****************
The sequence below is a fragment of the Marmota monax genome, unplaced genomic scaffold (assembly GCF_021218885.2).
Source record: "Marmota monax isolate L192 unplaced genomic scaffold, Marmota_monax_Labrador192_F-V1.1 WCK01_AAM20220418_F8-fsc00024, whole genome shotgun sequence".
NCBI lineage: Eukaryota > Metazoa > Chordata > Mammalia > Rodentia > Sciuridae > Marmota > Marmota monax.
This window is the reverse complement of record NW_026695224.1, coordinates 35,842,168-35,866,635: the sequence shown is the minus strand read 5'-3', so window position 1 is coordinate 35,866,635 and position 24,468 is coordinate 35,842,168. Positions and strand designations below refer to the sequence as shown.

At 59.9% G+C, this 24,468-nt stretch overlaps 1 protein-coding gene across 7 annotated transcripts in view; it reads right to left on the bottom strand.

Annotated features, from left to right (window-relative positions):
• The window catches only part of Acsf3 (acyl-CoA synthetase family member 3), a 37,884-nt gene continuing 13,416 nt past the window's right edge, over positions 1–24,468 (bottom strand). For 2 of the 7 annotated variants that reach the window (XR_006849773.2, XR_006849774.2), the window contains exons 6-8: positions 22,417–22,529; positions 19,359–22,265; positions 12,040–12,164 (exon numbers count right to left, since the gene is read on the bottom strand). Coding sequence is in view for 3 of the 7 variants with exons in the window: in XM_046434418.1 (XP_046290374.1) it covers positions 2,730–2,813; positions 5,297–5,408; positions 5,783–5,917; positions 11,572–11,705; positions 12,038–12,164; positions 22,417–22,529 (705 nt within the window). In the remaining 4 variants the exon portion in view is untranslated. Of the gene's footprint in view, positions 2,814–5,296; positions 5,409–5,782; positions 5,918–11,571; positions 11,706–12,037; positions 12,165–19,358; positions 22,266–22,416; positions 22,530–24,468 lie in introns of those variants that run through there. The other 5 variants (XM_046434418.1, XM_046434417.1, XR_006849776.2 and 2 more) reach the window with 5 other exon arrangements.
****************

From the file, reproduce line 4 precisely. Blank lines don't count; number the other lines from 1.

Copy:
This window is the reverse complement of record NW_026695224.1, coordinates 35,842,168-35,866,635: the sequence shown is the minus strand read 5'-3', so window position 1 is coordinate 35,866,635 and position 24,468 is coordinate 35,842,168. Positions and strand designations below refer to the sequence as shown.